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Spartanic

Not too good at math. Gameover?

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Do you neccesarily need to have an intrest in Math to become a good software developter? If I'm the type of person who struggles with math then would that mean I'll have a hard time in this field?

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Guest Anonymous Poster
A good understanding of English would likely be a better first investment. But math is quite a big part of programming, but it isn't overly complex honestly. I taught myself up to second year college level in the sections I needed. Its a lot more interesting without some lame teacher forcing you to learn what they want you to learn.

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I really have a hard time with math too. The only way I got around it was to keep trying, and reminding myself of what the end goal was. I'm doing all kinds of math stuff now that really blows my mind, and the fact that I didn't get my Algebra 30 in high school after three tries should go to show that all it takes is hard work and time.

Not to mention, it helps to receive positive reinforcement from others. A lot of people seem to forget that they weren't born with anything other than the ability to spew nonsense. Apparently some of them haven't advanced much (AP).

So keep trying, and don't forget to breathe! Math isn't everything, and the best insights always seem to come when I'm doing something other than math. Strange, but true.

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When I was in middle school I had a difficult time with math, but I could still program without too much difficulty. Then one day I realized programming was essentially algebra, and after that math wasn't too difficult. I say keep programming, I think the math/logic skills will come eventually without you knowing it.

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Math isn't important, ability to use brain, and solve problems is.
Also ability to look at the project as a whole, not as a lot of small parts, is important.

Look at this code.

for(U = 0; U < array.length; U++){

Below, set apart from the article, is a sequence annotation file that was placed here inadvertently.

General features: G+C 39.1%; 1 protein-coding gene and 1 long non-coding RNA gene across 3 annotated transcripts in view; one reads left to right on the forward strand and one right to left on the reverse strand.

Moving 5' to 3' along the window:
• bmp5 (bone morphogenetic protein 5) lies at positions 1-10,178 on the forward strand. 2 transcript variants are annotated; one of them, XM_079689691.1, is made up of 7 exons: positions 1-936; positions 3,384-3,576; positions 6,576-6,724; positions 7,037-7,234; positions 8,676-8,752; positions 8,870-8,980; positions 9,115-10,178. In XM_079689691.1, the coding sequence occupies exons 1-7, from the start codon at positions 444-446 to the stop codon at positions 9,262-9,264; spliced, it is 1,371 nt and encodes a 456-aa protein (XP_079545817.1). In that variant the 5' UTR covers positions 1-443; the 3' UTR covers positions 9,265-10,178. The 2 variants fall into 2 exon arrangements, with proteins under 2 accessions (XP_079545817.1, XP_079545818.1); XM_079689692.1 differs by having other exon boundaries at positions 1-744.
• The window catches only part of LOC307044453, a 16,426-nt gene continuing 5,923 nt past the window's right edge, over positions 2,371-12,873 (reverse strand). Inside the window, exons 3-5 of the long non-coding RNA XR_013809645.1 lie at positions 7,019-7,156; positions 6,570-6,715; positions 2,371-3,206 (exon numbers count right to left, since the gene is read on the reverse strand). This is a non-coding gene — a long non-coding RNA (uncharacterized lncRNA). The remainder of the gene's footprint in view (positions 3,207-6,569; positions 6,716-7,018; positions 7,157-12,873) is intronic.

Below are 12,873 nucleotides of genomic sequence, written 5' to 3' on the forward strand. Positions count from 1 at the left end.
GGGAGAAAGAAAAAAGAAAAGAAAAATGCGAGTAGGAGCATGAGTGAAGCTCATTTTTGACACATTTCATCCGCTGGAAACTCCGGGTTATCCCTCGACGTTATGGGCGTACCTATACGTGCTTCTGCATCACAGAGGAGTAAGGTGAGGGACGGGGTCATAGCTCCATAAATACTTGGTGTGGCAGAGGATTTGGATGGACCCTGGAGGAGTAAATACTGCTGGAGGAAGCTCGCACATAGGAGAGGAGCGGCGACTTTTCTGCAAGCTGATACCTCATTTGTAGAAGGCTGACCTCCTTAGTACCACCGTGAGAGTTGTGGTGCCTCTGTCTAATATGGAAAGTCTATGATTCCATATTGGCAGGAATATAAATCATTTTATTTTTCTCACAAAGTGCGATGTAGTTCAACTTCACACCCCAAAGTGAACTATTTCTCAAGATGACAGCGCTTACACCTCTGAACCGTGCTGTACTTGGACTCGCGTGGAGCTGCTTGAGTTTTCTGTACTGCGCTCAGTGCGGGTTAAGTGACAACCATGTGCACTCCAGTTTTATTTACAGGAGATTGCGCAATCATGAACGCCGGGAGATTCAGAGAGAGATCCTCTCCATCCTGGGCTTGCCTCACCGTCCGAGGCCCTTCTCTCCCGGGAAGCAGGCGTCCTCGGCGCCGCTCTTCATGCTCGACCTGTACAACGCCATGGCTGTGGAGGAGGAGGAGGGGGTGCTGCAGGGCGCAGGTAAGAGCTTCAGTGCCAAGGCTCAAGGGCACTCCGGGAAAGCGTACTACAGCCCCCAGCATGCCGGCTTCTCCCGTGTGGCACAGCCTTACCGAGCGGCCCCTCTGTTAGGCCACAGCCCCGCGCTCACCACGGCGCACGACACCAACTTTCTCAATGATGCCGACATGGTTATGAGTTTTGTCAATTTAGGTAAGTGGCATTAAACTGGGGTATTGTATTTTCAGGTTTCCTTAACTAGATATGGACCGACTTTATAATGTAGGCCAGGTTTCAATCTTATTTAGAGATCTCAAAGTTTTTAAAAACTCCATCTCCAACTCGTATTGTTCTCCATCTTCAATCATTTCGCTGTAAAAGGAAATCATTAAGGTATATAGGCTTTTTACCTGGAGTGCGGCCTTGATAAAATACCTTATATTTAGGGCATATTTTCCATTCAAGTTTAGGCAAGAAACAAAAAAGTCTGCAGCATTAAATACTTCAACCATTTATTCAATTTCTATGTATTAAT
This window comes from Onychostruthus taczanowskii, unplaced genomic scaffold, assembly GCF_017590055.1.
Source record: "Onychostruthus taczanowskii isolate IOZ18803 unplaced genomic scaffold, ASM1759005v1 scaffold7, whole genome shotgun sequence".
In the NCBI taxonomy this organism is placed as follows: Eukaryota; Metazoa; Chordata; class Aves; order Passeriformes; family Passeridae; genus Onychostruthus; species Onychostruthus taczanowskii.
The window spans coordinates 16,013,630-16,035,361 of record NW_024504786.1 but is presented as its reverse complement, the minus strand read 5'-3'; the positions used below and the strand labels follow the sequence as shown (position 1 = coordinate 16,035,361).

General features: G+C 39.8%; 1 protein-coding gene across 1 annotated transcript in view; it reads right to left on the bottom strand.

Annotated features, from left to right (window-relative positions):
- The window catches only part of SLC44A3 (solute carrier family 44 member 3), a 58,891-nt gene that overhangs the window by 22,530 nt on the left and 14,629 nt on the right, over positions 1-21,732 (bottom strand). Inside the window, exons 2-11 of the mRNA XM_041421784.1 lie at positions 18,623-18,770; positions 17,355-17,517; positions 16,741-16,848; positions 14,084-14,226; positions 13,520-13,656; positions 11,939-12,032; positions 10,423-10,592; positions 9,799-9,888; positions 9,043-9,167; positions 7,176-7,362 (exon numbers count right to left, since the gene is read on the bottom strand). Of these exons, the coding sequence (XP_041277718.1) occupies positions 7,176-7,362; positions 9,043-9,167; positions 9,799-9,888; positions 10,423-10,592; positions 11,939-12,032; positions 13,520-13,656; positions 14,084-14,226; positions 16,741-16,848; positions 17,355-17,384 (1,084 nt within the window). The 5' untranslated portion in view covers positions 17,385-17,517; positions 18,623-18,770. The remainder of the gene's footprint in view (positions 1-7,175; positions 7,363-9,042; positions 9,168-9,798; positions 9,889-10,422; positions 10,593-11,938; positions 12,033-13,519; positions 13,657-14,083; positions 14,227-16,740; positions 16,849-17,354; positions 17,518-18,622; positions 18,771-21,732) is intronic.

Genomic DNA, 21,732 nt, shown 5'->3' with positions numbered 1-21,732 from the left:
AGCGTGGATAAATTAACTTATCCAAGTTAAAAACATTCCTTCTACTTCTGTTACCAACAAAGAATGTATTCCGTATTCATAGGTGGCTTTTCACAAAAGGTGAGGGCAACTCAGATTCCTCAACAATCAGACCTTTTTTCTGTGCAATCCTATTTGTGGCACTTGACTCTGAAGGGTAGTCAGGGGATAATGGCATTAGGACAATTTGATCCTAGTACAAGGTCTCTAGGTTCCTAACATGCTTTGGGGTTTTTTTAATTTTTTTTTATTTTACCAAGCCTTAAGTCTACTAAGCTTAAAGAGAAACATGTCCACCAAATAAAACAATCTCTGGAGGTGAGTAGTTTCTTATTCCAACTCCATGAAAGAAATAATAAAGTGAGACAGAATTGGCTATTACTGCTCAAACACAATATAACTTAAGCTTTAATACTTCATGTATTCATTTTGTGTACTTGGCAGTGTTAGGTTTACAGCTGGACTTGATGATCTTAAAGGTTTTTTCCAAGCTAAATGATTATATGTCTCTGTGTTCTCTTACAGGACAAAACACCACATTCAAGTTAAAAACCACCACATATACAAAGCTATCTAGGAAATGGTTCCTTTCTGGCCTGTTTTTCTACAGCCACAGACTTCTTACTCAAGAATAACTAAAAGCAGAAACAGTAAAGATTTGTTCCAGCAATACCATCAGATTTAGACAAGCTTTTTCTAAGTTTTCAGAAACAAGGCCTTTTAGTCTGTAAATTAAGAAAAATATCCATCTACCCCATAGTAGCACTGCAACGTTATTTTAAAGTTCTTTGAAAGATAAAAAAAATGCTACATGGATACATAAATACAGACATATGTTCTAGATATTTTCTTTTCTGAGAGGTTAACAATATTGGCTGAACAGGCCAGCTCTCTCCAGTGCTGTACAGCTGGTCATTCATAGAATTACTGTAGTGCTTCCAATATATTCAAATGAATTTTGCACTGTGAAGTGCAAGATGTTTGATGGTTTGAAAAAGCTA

gl.drawEle(array);
}

Can you see any math?

Actually in most common software programming positions (game development is slightly different) the most common task is a string manipulation. Majority of PhD level peoples discovered they need what they learned about once per 5 years.

From my experience the most difficult thing I encountered was when I was supposed to learn a Galois field arithmetic in a few days and create functional program for code protection. (I was able to create working encoder, and the program was postponed because there was more important things aka we would try to believe in DVD build in protection, or DVD-RAM are wonderfully durable things.) And guess what, I still don't know Galois field arithmetic. ^_^

Beanshell, Mathematica, Maple are main things that are used to solve mathematical problems, if writing a testing program isn't more simple and comfy. Mathworld.wolfram.com is also cute resource.

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You don't need an interest in math, but math is logical problem solving which is the same thing programming is. So if you're bad at math it's an indication that you will be bad programming, but there are lots of software engineering jobs out there that require very little actual programming. And you don't need any adavnced math except for some specialized programming jobs. You should know algebra well though.

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3d engine programming = math heavy
game programming = math heavy
other fields of programming = doesnt have to be math heavy, eg web development

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